What he heard instead was his own inner tickle, the thing that let him rewind events just a smidge. Rather than a vague “I’m in trouble, help help” urge, staring into the symbols seemed to give him … focus? Purpose? An instruction manual?!
He reached his hand toward the center-most icon, which looked like a star, and all the other icons looked like stars, and soon the whole wall was filled with stars and they were winking into darkness one after another even as the center star grew and grew, and as he looked at a familiar cluster of stars they were a constellation he had been born under and looked at every day of his childhood but it too was winking out one by one —
“Echo, kid, Iiiii dunno if that’s such a good idea, “Kimbra muttered, even as she too walked toward it.
Echo startled back to the present, felt the little loop kick off in his gut, and reached a hand out to stop the Major. “No, don’t,” he said.
The Major turned toward him, at first an angry look but quickly replaced by concern. “What’s up? Are you okay?”
He turned back to the wall to point at the ever-growing central star. But it was just three vague squiggles. The blue light was starting to fade away, one, two, three pulses. Then the squiggles were gone.
“I’m … not sure what I saw. I don’t think it was for you.”
Kimbra scoffed and shook her head. “Okay. Whatever. Nest can’t be much further at this point. Let’s go, you weird kid.”
They continued deeper and deeper, hours of walking, sometimes so light they had to push themselves off the ceiling of the natural worn passages, sometimes so heavy they had to help each other take steps. They had brought enough food for a couple days of walking and were quickly approaching the halfway mark on their calories. Echo had eventually learned to ignore the taste of his recycled pee.
The passages had become a criss-crossing maze. Kimbra marked the walls every once in a while with the tip of her shipboard blade. The stone was soft, much softer than the perfect flatness they had driven across would have suggested. The maze soon felt more like an insect hive, thin bits of stone barely connected to each other.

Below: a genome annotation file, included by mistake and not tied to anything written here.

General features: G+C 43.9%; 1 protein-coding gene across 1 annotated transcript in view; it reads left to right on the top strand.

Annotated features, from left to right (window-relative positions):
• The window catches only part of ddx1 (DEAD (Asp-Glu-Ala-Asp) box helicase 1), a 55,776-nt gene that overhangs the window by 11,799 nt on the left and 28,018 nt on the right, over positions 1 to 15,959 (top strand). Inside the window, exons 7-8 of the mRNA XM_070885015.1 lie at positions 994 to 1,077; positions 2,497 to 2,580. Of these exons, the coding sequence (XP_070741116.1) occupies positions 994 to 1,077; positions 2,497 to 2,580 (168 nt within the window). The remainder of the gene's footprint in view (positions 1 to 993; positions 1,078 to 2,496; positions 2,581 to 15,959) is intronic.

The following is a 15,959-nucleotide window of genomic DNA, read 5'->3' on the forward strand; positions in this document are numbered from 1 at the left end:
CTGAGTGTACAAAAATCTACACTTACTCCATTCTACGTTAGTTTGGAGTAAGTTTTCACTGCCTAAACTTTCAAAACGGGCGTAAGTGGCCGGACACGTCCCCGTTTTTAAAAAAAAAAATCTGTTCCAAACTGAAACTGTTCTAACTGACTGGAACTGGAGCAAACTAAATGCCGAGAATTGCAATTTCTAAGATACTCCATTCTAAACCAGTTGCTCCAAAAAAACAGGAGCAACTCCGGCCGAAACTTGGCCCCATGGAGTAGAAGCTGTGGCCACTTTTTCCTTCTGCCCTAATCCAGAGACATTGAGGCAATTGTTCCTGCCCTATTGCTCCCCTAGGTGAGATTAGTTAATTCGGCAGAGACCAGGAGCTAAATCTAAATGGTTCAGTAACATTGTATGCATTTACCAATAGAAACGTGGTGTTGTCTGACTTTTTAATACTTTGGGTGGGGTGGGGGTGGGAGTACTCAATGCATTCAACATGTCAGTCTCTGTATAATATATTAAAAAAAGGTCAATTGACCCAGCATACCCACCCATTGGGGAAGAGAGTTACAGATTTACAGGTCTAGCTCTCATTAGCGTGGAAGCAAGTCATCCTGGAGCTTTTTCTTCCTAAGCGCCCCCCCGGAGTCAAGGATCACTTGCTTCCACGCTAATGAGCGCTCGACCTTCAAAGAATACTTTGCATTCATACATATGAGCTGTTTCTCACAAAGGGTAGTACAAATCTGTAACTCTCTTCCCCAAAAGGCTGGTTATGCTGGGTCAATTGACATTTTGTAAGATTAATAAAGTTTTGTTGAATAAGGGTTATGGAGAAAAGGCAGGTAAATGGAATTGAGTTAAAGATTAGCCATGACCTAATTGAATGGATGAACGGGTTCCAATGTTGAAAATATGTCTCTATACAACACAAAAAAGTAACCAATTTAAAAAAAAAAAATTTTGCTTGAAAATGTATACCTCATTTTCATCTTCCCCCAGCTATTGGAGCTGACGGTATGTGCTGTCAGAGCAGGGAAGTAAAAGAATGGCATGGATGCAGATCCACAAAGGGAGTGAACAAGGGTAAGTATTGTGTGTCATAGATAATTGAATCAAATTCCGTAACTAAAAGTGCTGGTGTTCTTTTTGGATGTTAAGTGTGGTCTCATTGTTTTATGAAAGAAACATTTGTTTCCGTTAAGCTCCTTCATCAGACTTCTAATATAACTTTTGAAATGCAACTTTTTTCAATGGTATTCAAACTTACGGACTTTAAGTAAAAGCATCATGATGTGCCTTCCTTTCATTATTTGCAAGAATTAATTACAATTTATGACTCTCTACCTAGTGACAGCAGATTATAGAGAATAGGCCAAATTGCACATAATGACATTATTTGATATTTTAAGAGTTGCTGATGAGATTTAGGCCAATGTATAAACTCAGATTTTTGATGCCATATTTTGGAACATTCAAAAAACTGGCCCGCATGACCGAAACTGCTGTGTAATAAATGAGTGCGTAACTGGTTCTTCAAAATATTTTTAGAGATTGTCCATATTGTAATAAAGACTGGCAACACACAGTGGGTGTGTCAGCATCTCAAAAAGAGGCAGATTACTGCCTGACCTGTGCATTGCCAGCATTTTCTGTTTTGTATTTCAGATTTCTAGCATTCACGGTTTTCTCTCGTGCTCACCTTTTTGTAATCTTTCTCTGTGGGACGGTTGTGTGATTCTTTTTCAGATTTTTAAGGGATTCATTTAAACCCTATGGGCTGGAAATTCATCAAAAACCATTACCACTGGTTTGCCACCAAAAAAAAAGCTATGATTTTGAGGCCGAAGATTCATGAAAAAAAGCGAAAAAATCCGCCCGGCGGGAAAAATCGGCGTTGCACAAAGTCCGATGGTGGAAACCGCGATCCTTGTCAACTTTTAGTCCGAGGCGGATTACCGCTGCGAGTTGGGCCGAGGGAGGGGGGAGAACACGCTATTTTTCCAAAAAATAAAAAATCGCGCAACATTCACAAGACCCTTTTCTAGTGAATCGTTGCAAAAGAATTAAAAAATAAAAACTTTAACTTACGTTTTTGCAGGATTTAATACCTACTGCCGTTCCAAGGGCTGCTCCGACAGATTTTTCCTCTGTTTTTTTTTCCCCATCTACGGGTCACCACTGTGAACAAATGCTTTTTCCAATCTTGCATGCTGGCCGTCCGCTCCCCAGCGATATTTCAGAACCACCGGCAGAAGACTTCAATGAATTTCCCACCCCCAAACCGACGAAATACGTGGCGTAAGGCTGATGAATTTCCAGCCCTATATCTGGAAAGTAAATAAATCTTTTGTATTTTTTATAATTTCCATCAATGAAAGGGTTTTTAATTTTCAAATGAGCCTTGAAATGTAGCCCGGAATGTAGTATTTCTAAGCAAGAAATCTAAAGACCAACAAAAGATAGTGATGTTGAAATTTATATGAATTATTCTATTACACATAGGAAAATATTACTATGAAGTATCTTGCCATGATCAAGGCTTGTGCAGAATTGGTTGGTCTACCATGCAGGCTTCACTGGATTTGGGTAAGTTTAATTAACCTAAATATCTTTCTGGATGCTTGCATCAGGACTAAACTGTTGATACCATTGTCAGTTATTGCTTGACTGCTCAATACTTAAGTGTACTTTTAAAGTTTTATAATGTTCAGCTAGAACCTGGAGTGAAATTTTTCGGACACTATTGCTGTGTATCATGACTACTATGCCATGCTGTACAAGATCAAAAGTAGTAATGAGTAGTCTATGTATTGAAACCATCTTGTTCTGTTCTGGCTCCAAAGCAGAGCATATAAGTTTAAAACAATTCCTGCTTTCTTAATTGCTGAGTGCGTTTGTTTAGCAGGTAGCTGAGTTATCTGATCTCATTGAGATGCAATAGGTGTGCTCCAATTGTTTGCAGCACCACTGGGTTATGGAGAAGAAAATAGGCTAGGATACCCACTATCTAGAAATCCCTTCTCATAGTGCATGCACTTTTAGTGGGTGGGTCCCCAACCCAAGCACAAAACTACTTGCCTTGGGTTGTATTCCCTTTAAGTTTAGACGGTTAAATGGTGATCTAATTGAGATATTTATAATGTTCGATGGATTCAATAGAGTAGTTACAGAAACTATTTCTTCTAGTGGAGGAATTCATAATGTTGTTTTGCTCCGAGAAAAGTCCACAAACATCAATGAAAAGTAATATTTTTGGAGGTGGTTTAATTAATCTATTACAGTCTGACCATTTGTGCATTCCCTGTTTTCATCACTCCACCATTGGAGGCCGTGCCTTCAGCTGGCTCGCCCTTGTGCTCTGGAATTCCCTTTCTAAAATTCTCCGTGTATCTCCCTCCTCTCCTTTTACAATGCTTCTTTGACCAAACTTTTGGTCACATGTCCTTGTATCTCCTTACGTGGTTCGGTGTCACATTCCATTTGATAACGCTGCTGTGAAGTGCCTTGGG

Then the stone was gone. All of it. Echo and the Major stepped to the edge of a bottomless hole hundreds of meters across. The blue glow above had returned. As he looked up, Echo was certain he was seeing the glow that had appeared over the Monument, because this hole apparently shot through the center of the entire structure. Had the glow emerged from this hole? Or just endless dust devils?
They sat at the edge of the hole, letting their legs dangle. They were exhausted, keenly aware of the food situation, achy from fighting strange gravity, frazzled from the low-key anxiety of running into more dust devils without a real action plan for them.
“They have to be coming up from down there, yeah?” Echo said, peering down into the depths. He sucked a bit of nutrient paste out of a tube inside his helmet. It tasted a bit like an apple this time.
Kimbra nodded, looked down, and laid back on the stone. “I don’t have any idea what we do now,” she said, staring up at the blue sphere kilometers up. Echo could almost make out the starry sky at the edges of the light as he looked up with her. They laid back in silence for a bit.
“Did you know I was a Paragon for the farming outpost I’m from?” Echo finally asked.
“Mmm hmm. The old guy never told me why.”
“You two talked a lot, didn’t you?”
“Oh you know. Lots of years. We have the kind of friendship that waits. It’s like no time had gone by at all no matter how long it was since I saw him.”
Echo nodded and took another sip. Something meaty this time, maybe fowl of some sort. “Yeah, so. Remember that room back there with the lit up symbols on the wall?”
“I do. They only lit up for a second though, I couldn’t even see what they were supposed to be.”
“My township made me a Paragon because I can see the future, sometimes. Or maybe I can rewind time a bit. It’s never much, just a few moments. I’m not really sure how it works.”
Kimbra nodded. “That’s a good one. Only ever heard of one other like you out there. Your folks were lucky to have you.”
“Not really! I mostly kept my family from getting hurt by some dumb thing I had done.”
Kimbra sat up and pushed herself away from the edge of the hole. “As I understand it,” she said, now moving more like the old woman she was and not a battle-hardened veteran, “these things take time to develop. I’m sure you’d have been ready when it was time to do something more with it. The colonies don’t pick Paragons lightly. It’s not cheap to throw extra resources at some random kid just because their parents think they’re special.”
“I think this place showed me how to work it.”
“Huh. How to work your time thing? See further into the future or rewind more of it?” She shook her head. “Well I’m glad one of us got something out of our little hike. But now we need to head back and explain to the brains what all we’ve seen here, see if they can give us more of an action plan.”
“See, I think I can use it to bring back more intel.” Echo also stood up, equally stiff. He started looping rope around the nearest, largest bit of stone he could find. “Or at least make sure nothing stupid happens if I try.”
Kimbra saw he had a belay device in his hand, the rope fed through it. “Oh whoa wait kid, you haven’t tested —“
Echo took one step back and fell down the hole.